Thursday, 13 July 2017


I wish to digress a moment from the Waratah and suggest a theory for the mystery ship seen by some on the sinking Titanic and from the bridge of the Californian. A candidate cargo steamer, roughly the size of the Californian, could have been the Lindenfels (Hamburg Line - black funnel with (cross-like) 'device' in the words of Captain Moore of the Mount Temple). She would have been at the site of the Titanic disaster en route from the Azores to Boston within the right window frame (Paul Lee, The Titanic and the Indifferent Stranger). This could have been the cargo steamer seen by Captain Lord of the Californian, who stated that at about 10.55 pm, 14 April, he observed a steamer approaching from the east and southward (about 5 miles) of the stopped Californian (42 5 N, 50 7 W). Evans, the wireless operator confirmed that only Titanic was in the vicinity and Captain Lord made the most important observation of the entire mystery, this was NOT the Titanic, but a cargo steamer much the same size as the Californian (see images below). Lord later noticed the green side light, one masthead light and a few deck lights and the steamer sensibly did the same as he, stopping due to an 'impenetrable' line of ice to the west (running roughly north/south) and, as observed by his officer/s, putting her lights out, which Titanic never did until almost the end. This was not, nor ever could have been, the Titanic, although times roughly coincided with 11.30 - 11.40 when Titanic struck an iceberg significantly further to the southeast. This unidentified steamer did not answer Morse signals from the Californian and Evans was not asked to attempt to call her up because prior to the steamer's arrival, Evans reported that only Titanic was in the vicinity - by deduction, the newcomer did not carry wireless or operator had retired for the night. Why would the Lindenfels have ignored polite Morse signals? The Germans and English were not on the best of terms at this point in history. In stopping, the unidentified steamer, much like the Californian, probably swung round (engines reversing) to show her red side light which was noted by officers on duty on the bridge around midnight and thereafter. Captain Lord always maintained that he was at least 19.5 miles (but this could have been as near as 15 miles) from the site of the Titanic disaster which would, theoretically, have placed the unknown steamer, Lindenfels?, between 14.5 and 10 miles from the disaster. Between 12.45 am and 1.15 am officers on Titanic started firing distress rockets. At some time during this period, Boxhall noticed (and confirmed his sighting with Captain Smith - 41 deg. 46 min. N., 50 deg. 14 min. W) that a steamer could be seen approaching from the 'north' (by this time Titanic had swung her bow round to the 'north' - head on head), initially a masthead light and then side lights, both green and red, as the steamer drew nearer. More or less the same time, Stone on Californian noticed the first of the rockets in the vicinity of the mystery steamer, but seemingly from a distance much further to the south - only reaching half mast height of the unknown steamer and no detonations heard. This juxtaposition would confound Stone for the rest of his watch, not able to understand why the unidentified steamer moved off initially to the southeast and then bearing southwestward. A steamer in distress would not sail away from help and ignore Morse signals. Likewise did the mystery steamer ignore the Morse signals and distress rockets from Titanic and as Boxhall observed, its bearing altered as it drew nearer finally turning and steaming away from Titanic into the southwest, showing her stern light. Let's say that this was the Lindenfels, a deeply laden cargo steamer witnessing the worst maritime disaster in modern history. Crew would certainly have been aware of the gravity of the situation, realising that the largest steamer afloat would probably be carrying in the region of 3000 souls. How on earth could the Lindenfels be expected to save this number and not upset her own delicately trimmed lading condition? Also, Titanic was thought to be unsinkable and unlikely to go down even though she was sending up rockets and putting women and children off in boats. It seems logical that the Lindenfels would steam towards the disaster to gain a better knowledge of what was unfolding but when close enough and the true extent of the catastrophe revealed, the appallingly difficult decision made to steam away to the southwest and the bottom of the field of ice that was blocking both their and the Californian's passage. In order to avoid censure, or triggering an international incident on the scale of the assassination of the Archduke Ferdinand, the Lindenfels might have tracked northward along the western margin of the ice field and then come about to intersect the course of the Mount Temple which, between 4 and 6 am, reached the margin of the ice field (there can be no other explanation for the steamer with the black funnel coming from such a bizarre direction). This would give the all important impression that the Lindenfels could never have been in the vicinity of the disaster. The rest is history and one must give pause to appreciate the gravity of mistaking the significance of the rockets seen by Stone on the Californian. None of it made sense and if it had, there is no doubt in my mind, that he would have roused Captain Lord and insisted that the master come to the bridge to observe for himself and decide the best course of action. The mystery ship on the other hand, whether it be the Lindenfels or not, steamed out of controversy, allowing all the negative publicity to fall upon the Californian. It has been postulated by many learned commentators that had Californian set off for the disaster site after observing the first rockets, dodging ice in darkness along the way, she could not have arrived there any sooner than the Carpathia. These are just thoughts and speculation. I suppose we shall never know the full truth of what happened that dreadful April night in the mid-Atlantic.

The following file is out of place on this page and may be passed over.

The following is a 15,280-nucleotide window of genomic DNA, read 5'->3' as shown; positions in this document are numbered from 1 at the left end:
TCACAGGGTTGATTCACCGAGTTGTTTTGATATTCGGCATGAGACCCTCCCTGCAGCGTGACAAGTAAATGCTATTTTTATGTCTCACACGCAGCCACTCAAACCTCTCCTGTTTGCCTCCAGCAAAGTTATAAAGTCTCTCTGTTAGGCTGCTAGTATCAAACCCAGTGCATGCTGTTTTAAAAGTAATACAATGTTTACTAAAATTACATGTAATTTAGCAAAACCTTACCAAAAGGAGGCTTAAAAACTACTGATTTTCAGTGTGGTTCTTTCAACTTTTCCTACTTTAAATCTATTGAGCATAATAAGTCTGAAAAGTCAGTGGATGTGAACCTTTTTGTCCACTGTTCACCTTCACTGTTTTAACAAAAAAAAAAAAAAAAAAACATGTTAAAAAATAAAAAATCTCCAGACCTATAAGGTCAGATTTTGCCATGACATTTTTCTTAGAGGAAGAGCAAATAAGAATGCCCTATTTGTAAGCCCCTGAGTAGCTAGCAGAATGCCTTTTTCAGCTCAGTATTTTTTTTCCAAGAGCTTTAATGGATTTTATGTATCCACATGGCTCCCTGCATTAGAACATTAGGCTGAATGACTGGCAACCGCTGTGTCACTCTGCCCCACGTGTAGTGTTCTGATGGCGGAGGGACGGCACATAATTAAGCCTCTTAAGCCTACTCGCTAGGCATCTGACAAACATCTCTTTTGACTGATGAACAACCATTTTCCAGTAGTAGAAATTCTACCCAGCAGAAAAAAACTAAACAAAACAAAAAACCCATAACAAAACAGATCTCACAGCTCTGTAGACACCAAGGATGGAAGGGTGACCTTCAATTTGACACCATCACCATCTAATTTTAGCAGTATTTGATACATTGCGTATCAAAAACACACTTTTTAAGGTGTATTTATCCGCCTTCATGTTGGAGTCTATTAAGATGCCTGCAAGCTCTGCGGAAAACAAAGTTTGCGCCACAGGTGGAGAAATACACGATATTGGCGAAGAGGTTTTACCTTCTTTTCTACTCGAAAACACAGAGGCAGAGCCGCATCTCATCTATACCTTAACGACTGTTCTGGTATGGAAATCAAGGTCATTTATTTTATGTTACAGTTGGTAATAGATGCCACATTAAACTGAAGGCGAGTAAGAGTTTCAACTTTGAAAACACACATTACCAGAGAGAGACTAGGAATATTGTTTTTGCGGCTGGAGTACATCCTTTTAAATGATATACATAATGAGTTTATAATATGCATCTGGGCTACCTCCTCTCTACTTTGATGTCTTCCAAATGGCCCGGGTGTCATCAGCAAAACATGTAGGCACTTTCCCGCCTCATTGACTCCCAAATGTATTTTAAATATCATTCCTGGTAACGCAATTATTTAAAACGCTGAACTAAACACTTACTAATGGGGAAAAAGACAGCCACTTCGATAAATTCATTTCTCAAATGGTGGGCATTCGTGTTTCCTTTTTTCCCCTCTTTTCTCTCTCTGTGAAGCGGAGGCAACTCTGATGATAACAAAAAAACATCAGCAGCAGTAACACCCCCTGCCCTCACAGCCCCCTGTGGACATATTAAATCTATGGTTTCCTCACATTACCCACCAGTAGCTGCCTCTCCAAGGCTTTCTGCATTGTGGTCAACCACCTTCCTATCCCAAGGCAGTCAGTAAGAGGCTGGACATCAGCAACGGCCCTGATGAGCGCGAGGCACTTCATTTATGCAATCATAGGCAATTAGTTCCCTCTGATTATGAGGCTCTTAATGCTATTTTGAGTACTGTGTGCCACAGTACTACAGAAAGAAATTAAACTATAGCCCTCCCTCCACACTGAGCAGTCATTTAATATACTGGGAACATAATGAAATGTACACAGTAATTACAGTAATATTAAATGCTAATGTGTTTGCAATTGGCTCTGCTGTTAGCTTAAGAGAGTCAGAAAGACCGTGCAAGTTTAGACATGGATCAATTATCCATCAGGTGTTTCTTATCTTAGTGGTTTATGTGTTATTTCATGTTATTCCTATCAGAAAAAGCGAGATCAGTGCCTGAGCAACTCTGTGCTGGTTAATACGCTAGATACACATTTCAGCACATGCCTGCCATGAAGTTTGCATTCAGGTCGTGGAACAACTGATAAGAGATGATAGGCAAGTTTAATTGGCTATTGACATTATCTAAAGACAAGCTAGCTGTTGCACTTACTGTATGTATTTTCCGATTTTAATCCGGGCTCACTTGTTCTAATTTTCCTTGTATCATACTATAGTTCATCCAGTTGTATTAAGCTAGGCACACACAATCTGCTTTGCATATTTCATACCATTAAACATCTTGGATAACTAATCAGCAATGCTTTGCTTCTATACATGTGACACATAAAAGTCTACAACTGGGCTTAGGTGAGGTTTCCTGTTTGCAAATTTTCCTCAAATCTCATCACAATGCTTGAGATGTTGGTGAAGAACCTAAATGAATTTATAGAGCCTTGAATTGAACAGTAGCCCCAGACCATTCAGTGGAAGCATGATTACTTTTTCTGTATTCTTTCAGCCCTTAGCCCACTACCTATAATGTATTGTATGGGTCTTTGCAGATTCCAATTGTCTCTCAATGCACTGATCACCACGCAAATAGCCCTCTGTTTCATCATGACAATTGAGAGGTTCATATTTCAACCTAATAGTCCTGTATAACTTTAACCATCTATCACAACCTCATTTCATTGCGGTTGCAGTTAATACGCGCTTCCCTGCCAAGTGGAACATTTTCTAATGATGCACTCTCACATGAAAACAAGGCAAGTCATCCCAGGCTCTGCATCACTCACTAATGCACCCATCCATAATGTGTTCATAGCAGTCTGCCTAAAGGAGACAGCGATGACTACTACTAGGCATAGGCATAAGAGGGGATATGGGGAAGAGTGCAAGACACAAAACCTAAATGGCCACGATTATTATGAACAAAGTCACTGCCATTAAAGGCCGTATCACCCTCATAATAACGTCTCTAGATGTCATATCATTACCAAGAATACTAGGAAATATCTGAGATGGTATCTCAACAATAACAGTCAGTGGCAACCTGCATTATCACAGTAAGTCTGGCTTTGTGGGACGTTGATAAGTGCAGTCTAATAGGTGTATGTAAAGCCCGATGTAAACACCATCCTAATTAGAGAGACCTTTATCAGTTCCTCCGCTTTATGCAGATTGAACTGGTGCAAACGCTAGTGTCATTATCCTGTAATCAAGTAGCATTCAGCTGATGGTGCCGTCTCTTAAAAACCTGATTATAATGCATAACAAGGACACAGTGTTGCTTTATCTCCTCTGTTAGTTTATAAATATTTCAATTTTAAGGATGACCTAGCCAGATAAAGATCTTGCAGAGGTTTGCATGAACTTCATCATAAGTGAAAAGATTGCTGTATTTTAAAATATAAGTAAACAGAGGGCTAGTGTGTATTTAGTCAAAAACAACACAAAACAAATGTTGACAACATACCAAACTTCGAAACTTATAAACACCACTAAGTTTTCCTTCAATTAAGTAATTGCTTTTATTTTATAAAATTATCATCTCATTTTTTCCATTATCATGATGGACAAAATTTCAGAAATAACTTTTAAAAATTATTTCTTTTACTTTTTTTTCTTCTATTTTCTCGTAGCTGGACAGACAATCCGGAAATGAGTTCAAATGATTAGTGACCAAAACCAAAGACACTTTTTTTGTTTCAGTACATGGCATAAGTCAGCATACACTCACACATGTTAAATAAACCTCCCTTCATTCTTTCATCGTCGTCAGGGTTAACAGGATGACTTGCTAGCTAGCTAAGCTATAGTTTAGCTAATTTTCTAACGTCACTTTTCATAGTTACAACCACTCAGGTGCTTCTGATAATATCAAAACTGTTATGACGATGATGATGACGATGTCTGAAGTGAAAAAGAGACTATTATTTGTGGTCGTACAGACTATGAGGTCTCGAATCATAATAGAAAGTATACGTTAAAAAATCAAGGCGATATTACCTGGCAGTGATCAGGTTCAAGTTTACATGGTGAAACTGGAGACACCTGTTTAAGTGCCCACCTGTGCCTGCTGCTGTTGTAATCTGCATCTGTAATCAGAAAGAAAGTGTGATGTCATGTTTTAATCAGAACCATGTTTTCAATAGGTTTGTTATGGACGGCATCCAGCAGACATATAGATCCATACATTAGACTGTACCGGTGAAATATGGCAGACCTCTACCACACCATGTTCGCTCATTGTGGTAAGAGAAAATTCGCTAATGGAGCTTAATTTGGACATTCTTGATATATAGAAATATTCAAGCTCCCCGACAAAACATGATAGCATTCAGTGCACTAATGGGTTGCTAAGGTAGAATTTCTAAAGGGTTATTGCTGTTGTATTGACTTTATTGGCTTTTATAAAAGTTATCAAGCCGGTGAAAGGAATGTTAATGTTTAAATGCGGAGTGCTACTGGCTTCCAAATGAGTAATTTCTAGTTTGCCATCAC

Launched, 1906; built by Swan, Hunter & Wigham Richardson Ltd; 5699 gross tons; 3677 net tons; 421.9 ft. length; 55.3 ft. beam; 20.3 ft. depth; powered by quadruple expansion engine making 11 knots. Owners: Deutsche Dampfs Ges "Hansa", Bremen.


Californian, built by Caledon Shipbuilding and Engineering Company, Dundee, Scotland, launched 1901. 


Tonnage:6,223 gross, 4,038 net
Length:447 ft (136 m) LOA
Beam:53 ft (16 m)
Speed:12.0 knots (22.2 km/h; 13.8 mph)
Crew:55 Officers and crew